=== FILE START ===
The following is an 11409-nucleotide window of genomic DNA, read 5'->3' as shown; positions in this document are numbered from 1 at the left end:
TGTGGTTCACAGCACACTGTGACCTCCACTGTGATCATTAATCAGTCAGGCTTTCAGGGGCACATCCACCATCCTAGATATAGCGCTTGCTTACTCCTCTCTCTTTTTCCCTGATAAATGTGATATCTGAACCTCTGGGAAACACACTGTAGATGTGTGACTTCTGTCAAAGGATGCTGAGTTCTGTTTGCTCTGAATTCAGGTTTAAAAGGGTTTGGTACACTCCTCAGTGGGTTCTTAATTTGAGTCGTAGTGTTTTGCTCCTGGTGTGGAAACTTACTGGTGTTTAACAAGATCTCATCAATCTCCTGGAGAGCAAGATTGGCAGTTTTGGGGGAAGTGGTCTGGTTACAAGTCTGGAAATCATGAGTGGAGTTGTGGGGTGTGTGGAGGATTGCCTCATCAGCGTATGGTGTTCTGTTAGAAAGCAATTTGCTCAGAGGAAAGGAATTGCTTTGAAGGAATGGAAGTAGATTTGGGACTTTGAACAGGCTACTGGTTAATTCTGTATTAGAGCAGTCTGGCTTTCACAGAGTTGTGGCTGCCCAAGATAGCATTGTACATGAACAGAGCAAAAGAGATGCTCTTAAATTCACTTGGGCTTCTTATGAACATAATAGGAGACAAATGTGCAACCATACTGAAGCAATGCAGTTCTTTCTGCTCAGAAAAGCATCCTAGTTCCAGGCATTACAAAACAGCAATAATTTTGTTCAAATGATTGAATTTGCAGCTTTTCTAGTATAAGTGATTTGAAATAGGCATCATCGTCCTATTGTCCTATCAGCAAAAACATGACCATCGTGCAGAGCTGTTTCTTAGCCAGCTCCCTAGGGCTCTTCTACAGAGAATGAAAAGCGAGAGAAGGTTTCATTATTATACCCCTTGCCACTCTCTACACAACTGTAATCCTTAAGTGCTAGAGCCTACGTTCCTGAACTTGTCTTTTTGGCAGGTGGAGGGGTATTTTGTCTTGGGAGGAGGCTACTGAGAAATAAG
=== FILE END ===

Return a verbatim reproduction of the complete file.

The following is an 11409-nucleotide window of genomic DNA, read 5'->3' as shown; positions in this document are numbered from 1 at the left end:
TGTGGTTCACAGCACACTGTGACCTCCACTGTGATCATTAATCAGTCAGGCTTTCAGGGGCACATCCACCATCCTAGATATAGCGCTTGCTTACTCCTCTCTCTTTTTCCCTGATAAATGTGATATCTGAACCTCTGGGAAACACACTGTAGATGTGTGACTTCTGTCAAAGGATGCTGAGTTCTGTTTGCTCTGAATTCAGGTTTAAAAGGGTTTGGTACACTCCTCAGTGGGTTCTTAATTTGAGTCGTAGTGTTTTGCTCCTGGTGTGGAAACTTACTGGTGTTTAACAAGATCTCATCAATCTCCTGGAGAGCAAGATTGGCAGTTTTGGGGGAAGTGGTCTGGTTACAAGTCTGGAAATCATGAGTGGAGTTGTGGGGTGTGTGGAGGATTGCCTCATCAGCGTATGGTGTTCTGTTAGAAAGCAATTTGCTCAGAGGAAAGGAATTGCTTTGAAGGAATGGAAGTAGATTTGGGACTTTGAACAGGCTACTGGTTAATTCTGTATTAGAGCAGTCTGGCTTTCACAGAGTTGTGGCTGCCCAAGATAGCATTGTACATGAACAGAGCAAAAGAGATGCTCTTAAATTCACTTGGGCTTCTTATGAACATAATAGGAGACAAATGTGCAACCATACTGAAGCAATGCAGTTCTTTCTGCTCAGAAAAGCATCCTAGTTCCAGGCATTACAAAACAGCAATAATTTTGTTCAAATGATTGAATTTGCAGCTTTTCTAGTATAAGTGATTTGAAATAGGCATCATCGTCCTATTGTCCTATCAGCAAAAACATGACCATCGTGCAGAGCTGTTTCTTAGCCAGCTCCCTAGGGCTCTTCTACAGAGAATGAAAAGCGAGAGAAGGTTTCATTATTATACCCCTTGCCACTCTCTACACAACTGTAATCCTTAAGTGCTAGAGCCTACGTTCCTGAACTTGTCTTTTTGGCAGGTGGAGGGGTATTTTGTCTTGGGAGGAGGCTACTGAGAAATAAG